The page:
Research conducted by OpinionPanel and the University of Leicester, looking at a cross section of 10 named universities, found that 1 in 10 of prospective students would be put off applying for a place if all fees rose to £7,000 a year, and only a slightly higher proportion would reject university if faced with fees as high as £10,000 a year.
A press release about the study from the University of Leicester starts:
Proposed fee level rise will lead to a ‘flight to quality’ and differential fees between universities – though most students would still seek to attend university
Many universities in England and Wales will have little choice but to consider charging less than the maximum for many of their courses if the cap on tuition fees is raised to £7,000 a year, the findings of a new national study suggest.
Differences in fee levels will inevitably emerge not only between universities but also between subjects as institutions fight to retain their share of the student market and do what they can to continue to attract prospective students from poorer backgrounds.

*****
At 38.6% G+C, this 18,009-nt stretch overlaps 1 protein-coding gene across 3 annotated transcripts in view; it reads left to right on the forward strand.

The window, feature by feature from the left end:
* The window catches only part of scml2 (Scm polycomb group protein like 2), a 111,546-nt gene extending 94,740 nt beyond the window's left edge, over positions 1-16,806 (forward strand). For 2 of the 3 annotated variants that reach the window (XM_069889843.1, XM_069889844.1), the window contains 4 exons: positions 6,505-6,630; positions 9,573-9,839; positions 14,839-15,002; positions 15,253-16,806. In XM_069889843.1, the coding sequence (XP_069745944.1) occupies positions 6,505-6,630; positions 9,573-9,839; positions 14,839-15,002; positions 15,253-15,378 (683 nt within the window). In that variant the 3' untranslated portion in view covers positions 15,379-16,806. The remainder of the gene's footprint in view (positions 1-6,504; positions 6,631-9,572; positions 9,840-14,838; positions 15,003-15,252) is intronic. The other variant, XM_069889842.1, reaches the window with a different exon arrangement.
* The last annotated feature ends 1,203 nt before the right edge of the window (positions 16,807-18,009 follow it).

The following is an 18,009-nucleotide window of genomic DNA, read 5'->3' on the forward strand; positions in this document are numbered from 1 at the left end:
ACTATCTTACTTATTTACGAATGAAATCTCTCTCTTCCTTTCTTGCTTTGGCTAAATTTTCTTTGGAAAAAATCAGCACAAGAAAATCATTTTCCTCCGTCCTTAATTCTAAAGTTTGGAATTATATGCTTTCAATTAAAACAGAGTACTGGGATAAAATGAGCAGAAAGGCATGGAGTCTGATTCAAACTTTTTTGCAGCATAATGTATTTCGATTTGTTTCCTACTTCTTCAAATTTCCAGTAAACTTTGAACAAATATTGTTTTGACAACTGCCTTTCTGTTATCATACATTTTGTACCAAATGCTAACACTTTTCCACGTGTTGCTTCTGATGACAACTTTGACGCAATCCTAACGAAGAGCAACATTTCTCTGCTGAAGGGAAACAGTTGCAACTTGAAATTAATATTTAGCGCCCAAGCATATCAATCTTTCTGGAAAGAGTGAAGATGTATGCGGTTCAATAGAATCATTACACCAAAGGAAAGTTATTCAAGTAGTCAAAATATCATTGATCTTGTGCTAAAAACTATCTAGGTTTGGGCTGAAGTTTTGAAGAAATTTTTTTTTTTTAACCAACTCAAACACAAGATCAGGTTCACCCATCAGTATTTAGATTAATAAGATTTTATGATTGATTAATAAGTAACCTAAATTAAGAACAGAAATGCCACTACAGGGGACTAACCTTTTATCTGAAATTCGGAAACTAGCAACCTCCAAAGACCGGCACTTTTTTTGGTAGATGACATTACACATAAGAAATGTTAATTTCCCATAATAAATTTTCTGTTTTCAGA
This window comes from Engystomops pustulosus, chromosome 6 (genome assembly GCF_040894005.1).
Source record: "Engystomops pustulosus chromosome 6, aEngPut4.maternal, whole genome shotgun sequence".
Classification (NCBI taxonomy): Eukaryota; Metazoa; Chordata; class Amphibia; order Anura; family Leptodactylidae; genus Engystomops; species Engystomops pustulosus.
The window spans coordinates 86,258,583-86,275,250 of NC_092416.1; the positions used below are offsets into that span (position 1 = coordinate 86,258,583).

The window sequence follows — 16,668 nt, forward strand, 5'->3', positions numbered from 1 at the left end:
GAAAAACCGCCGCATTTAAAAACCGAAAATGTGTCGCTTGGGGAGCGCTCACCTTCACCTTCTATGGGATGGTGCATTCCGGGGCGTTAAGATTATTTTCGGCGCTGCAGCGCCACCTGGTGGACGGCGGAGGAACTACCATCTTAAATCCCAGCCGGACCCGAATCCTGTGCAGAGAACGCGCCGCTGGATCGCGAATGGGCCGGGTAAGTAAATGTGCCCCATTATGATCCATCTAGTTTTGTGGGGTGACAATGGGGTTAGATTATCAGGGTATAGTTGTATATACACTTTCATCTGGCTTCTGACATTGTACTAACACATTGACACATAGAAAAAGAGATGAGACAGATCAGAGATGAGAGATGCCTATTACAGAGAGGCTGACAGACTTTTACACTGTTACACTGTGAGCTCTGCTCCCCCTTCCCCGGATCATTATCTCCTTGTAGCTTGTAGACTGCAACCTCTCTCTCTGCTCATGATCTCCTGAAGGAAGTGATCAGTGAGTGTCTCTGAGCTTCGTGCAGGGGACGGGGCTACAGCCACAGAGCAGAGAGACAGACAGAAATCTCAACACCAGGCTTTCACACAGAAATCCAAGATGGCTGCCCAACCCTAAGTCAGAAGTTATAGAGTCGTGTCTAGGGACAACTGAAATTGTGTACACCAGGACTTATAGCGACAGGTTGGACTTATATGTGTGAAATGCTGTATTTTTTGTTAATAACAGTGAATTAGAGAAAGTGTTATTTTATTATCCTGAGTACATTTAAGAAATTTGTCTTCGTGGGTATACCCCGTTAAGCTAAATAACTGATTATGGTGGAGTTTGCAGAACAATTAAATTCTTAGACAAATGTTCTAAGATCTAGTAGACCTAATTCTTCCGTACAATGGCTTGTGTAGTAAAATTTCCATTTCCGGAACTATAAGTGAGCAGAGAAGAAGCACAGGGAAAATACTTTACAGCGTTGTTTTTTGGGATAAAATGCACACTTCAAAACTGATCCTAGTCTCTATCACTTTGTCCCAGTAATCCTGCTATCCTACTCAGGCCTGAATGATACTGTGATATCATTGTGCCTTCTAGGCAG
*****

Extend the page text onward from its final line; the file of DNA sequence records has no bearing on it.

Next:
A survey of 730 UK university applicants commissioned by the University of Leicester found that if the current review being led by former BP boss Lord Browne results in the fee cap rising from £3,000 to £7,000 a year, as has been forecast, there will be a modest but nevertheless significant rise in the proportion of students rejecting university. Students from poorer backgrounds will be deterred the most unless institutions respond to the new market with bursary packages and prices below the maximum cap.